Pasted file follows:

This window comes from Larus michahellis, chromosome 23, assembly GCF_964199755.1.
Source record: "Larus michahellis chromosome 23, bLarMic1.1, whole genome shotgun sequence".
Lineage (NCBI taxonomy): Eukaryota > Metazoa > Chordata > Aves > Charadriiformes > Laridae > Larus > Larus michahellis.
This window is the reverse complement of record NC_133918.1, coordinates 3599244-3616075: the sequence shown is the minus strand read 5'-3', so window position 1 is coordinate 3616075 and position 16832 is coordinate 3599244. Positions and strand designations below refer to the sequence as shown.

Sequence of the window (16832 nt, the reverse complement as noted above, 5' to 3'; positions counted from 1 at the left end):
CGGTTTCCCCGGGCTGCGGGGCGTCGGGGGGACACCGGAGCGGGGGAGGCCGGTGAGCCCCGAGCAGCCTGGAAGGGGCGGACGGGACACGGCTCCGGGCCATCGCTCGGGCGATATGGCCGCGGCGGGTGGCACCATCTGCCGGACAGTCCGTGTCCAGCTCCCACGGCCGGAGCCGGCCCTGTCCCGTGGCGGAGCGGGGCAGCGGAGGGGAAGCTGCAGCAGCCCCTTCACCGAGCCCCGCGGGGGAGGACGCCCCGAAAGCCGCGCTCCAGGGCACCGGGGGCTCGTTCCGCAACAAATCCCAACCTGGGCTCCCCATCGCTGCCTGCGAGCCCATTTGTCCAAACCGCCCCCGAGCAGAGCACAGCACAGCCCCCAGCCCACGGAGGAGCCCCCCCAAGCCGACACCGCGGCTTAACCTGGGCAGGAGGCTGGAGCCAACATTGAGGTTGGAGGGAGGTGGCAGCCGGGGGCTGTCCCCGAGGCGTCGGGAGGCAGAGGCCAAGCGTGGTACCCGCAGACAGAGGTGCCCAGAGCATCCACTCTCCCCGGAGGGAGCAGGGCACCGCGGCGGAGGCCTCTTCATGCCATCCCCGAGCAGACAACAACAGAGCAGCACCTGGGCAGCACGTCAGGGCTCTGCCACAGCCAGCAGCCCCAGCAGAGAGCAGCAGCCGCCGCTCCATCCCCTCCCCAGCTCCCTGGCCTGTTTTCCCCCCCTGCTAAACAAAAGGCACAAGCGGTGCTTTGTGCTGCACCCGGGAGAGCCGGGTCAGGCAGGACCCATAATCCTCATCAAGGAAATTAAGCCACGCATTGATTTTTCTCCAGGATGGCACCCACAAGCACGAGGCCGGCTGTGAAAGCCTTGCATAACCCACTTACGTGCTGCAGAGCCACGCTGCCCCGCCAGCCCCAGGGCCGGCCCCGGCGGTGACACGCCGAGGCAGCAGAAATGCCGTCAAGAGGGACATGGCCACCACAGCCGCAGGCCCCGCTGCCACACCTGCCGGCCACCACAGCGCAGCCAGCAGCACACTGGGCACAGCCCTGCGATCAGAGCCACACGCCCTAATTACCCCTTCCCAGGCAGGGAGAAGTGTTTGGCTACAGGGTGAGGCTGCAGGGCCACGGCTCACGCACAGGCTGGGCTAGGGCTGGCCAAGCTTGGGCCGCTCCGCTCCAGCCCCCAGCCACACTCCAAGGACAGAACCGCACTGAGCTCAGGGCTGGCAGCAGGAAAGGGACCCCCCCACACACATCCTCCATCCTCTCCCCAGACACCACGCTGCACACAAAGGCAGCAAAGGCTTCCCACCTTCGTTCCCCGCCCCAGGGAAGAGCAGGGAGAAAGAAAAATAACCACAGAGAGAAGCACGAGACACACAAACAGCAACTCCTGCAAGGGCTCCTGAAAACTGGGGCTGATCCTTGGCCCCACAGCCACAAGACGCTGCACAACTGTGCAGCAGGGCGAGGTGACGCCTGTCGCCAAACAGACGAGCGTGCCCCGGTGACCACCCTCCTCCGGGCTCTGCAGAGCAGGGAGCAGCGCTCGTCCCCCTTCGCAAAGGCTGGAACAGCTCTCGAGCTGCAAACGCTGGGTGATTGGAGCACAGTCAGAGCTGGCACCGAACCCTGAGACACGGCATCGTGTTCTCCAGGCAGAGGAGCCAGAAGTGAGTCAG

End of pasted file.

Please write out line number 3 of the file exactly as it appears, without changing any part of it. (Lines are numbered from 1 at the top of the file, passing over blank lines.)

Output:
Lineage (NCBI taxonomy): Eukaryota > Metazoa > Chordata > Aves > Charadriiformes > Laridae > Larus > Larus michahellis.